While researching childhood hunger we discovered an organization based in Louisville, Kentucky, called Blessings in a Backpack. Angie Harner and I learned we would have to raise $8,600 annually to do the program, given the need in our school.

Within five weeks we had the money from a rural community with a population of fewer than 1,000. Now each Wednesday volunteers assemble 60–75 bags of food delivered to the school by a grocery store. On Fridays, while the children are at recess, teachers put the bags into children’s backpacks.

When we participate in the sacred meal, the sacrament of Communion, we take upon ourselves the name of Jesus Christ, and we recommit to being the hands, feet, eyes, and ears of God in our community. We are energized for the work of bringing the peace of Jesus Christ to the world.

For Angie and me, we are blessed to be a blessing.

Blessings in Abundance

9 06 2011

Linda McDaniel (l.) provides Lenten ministry

by David R. Brock
presiding evangelist

I can’t decide.


Do I tell about Evangelist Digna Altamirano of Honduras traveling (through the generosity of tithes and offerings) to Cartagena, Colombia, to offer ministry of blessing where it has never before been offered?


Do I tell about the 10 evangelist blessings, four baptisms and confirmations, and the classes and visits with Pastor Yaneth Hernandez to members and friends in just a few activity-packed days? Or maybe I should just tell about 80-year-old “Abuela” (grandmother), who hugged Digna and gave her a blessing with a prayer of encouragement and the accompanying presence of the Holy Spirit.


Or, maybe I should tell about the noon-hour Lenten journey experiences at Shalom Place in the Temple each workday from Ash Wednesday to Maundy Thursday. I could describe the Native American “Wiping of Tears” ritual with sage and eagle feathers and ceremonial tobacco and the silence and the prayers and the drumbeat and the song to the four directions and the Presence that freed some to ask Community of Christ elders to offer the sacrament of healing afterward.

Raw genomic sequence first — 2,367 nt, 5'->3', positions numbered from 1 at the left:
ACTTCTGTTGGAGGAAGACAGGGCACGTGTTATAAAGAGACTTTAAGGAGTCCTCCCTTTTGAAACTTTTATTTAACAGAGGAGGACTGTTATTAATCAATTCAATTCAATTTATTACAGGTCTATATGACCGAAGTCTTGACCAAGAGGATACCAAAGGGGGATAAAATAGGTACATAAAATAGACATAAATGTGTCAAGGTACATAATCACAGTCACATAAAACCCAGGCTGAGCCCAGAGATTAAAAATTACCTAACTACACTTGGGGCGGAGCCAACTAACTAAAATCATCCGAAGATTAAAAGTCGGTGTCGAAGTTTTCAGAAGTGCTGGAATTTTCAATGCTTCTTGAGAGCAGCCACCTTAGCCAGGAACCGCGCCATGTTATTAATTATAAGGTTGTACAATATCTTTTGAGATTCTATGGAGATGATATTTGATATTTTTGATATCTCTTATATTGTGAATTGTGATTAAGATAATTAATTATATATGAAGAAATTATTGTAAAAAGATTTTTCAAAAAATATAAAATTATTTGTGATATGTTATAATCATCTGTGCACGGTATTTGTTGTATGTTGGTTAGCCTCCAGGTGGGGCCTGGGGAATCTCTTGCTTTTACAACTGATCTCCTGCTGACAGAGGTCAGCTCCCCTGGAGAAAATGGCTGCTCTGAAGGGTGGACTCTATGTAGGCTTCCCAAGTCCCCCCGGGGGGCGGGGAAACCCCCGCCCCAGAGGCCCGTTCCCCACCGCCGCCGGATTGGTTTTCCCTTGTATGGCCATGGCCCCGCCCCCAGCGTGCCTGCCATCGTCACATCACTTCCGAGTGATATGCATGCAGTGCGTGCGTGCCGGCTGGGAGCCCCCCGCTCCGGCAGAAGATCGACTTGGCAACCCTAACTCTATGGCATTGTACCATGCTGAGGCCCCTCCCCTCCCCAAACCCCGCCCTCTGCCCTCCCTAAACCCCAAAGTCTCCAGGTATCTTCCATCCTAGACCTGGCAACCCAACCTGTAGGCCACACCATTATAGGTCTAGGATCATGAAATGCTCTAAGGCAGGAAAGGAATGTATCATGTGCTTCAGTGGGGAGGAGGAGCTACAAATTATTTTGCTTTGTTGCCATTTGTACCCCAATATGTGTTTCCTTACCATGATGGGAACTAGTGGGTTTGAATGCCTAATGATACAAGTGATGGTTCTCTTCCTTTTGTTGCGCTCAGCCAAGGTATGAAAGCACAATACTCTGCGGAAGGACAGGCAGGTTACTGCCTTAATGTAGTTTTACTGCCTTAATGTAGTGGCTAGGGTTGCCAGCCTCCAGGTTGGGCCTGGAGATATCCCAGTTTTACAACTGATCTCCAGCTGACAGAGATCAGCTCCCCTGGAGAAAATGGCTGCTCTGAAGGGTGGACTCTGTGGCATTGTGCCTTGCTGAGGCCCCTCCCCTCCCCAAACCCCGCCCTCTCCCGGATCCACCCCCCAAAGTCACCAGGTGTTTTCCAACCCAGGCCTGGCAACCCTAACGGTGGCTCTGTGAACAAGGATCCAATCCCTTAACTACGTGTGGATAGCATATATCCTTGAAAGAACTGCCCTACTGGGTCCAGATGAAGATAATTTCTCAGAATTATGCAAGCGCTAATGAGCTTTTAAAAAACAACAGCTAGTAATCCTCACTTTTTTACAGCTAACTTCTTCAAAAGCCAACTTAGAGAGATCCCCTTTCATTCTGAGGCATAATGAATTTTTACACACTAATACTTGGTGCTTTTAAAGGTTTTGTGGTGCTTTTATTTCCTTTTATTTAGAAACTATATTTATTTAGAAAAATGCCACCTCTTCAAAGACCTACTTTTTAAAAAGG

Should I tell about the pain and struggle that so many carry as secret burden: the child who suffers from mental disease; the struggle for strength to break a debilitating habit; the loss of trust in a relationship? Or, I should try to describe my own feelings as I lay my hands on one of those heads, with no answer, no solution, yet knowing God heard and responded as tears of relief flowed?


But, there also is the homework club in Spokane Valley, Washington, USA, or the Homestead Community Café at the Guildford Congregation in Sydney, New South Wales, Australia, or the amazing story of how Edwin Wanyando came to be ordained as evangelist in Nairobi, Kenya, a few weeks ago.


So many instances of sacramental living daily brought to my awareness in our faith community, in the human community, in creation. Which one do I choose?


I can’t decide.

The Start of Something Great in Spain

9 05 2011

President of Seventy, Keith McMillan (left, on couch) sees the beginnings of ministry in Spain.

senior president of seventy

The admonition to “generously share the invitation, ministries, and sacraments through which people can encounter the Living Christ” (Doctrine and Covenants 163:2) is being lived in exciting ways in Spain.

Recent efforts have resulted in baptisms, confirmations, and sharing in the Lord’s Supper.

“The Macedonian call found in Acts 16 is very strong for me,” Apostle Richard James said. “The Message Remix version of the Bible says, ‘We knew now for sure that God had called us to preach the good news to the European (v. 9).’

“And I have heard this call, ‘Come over to Spain and help us.’”